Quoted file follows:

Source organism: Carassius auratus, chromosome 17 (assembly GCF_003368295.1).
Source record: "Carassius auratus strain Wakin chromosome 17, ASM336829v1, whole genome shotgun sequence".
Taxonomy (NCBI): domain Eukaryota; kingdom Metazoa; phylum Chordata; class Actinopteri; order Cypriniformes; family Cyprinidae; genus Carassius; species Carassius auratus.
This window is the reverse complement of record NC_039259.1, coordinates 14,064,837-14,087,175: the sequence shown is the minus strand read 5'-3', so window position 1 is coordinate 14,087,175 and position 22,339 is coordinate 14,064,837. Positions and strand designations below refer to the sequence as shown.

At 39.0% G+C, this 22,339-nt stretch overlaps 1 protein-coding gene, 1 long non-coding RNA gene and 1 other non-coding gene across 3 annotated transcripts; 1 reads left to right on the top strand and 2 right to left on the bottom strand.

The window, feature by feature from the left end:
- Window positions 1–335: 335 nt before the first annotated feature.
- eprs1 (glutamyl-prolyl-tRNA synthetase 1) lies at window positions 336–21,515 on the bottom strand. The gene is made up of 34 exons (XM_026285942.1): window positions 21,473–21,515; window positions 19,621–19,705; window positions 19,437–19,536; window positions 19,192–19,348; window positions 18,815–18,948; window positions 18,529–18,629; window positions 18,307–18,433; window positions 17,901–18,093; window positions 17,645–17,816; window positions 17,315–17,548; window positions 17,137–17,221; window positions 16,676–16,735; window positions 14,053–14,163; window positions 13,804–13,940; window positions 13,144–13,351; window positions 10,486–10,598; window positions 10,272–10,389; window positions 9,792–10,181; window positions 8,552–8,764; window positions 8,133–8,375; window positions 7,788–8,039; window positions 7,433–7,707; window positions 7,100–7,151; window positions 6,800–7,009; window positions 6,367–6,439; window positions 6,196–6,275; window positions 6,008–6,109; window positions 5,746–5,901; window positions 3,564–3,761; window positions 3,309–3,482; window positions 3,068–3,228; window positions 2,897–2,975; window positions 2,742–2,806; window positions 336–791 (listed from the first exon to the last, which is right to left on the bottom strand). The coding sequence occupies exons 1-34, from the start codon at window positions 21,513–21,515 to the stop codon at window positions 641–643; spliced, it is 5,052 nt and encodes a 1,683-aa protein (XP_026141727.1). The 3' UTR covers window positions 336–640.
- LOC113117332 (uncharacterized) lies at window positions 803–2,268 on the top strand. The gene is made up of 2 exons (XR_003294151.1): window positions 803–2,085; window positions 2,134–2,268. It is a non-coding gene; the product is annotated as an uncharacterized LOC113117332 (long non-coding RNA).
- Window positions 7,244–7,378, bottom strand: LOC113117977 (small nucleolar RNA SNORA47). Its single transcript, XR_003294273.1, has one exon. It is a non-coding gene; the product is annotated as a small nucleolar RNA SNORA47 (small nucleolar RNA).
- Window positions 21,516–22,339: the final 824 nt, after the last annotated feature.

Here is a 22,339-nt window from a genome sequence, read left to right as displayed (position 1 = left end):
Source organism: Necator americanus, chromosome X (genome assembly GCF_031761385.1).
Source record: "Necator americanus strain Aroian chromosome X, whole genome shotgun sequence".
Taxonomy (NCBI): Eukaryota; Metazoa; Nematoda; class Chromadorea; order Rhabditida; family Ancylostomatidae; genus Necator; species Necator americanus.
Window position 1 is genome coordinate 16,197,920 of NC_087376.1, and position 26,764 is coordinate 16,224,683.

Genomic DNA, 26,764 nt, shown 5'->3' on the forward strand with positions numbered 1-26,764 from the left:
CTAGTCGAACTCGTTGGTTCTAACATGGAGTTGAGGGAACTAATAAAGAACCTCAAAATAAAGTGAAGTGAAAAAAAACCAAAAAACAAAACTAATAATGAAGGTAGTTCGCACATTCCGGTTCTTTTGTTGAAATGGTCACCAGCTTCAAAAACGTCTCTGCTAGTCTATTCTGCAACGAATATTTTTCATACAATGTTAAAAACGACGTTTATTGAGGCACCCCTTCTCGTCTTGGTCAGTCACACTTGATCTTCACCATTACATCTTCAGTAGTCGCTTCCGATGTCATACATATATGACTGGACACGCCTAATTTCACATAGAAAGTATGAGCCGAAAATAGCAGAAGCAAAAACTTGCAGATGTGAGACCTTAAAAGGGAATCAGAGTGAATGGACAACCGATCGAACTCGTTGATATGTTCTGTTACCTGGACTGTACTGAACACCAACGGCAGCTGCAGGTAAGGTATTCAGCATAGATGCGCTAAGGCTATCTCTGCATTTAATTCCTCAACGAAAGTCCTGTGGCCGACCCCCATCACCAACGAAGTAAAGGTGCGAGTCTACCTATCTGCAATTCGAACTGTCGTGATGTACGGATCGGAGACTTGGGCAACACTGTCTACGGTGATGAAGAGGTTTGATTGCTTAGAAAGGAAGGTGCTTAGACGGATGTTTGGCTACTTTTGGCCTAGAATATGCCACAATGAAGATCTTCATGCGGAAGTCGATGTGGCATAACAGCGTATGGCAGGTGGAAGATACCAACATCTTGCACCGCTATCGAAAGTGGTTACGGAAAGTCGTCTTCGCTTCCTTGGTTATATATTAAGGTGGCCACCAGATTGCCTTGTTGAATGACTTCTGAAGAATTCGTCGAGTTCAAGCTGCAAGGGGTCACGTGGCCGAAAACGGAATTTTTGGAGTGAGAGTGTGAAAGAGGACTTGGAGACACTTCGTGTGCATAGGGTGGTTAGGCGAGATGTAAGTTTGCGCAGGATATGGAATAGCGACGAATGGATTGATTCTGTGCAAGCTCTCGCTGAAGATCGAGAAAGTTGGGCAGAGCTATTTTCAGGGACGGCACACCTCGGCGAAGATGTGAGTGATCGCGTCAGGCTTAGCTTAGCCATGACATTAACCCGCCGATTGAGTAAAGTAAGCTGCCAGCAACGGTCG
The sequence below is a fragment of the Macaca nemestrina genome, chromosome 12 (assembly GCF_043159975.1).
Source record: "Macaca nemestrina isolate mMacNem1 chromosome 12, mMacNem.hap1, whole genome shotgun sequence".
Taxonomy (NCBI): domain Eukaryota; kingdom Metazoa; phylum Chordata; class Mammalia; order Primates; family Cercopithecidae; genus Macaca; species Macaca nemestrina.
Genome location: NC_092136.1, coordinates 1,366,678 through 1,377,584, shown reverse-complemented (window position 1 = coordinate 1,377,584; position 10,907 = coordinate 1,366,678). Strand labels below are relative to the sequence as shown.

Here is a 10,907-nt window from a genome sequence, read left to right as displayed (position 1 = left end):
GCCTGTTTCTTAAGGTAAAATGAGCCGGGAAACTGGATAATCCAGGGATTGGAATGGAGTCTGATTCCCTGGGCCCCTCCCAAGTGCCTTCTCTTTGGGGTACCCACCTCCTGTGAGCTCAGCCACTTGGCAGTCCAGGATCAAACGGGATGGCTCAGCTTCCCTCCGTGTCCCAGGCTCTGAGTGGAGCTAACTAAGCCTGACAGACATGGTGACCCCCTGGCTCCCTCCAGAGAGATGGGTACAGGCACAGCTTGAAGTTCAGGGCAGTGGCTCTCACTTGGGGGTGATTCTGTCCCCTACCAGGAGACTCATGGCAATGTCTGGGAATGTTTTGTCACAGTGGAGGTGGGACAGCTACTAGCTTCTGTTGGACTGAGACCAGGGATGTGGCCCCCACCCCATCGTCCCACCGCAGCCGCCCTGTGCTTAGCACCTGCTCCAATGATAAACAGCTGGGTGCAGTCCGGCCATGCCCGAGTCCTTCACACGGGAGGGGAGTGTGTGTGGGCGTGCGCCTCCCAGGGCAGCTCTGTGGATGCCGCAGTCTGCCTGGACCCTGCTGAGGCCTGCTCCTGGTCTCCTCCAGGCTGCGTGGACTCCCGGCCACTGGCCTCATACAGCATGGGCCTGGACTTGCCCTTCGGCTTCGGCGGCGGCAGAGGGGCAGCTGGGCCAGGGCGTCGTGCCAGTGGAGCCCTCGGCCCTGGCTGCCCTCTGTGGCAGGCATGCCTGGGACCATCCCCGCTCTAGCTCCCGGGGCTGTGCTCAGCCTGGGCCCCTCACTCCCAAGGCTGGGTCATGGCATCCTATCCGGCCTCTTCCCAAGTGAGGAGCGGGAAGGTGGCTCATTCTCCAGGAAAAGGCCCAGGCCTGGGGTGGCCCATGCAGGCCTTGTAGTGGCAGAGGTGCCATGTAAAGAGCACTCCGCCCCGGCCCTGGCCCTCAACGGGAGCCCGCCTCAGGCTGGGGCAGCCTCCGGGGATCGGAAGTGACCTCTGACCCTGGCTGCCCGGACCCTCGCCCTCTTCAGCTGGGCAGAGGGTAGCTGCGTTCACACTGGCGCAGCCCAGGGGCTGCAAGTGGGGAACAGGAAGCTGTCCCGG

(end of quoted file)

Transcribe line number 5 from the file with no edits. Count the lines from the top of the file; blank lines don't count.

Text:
At 39.0% G+C, this 22,339-nt stretch overlaps 1 protein-coding gene, 1 long non-coding RNA gene and 1 other non-coding gene across 3 annotated transcripts; 1 reads left to right on the top strand and 2 right to left on the bottom strand.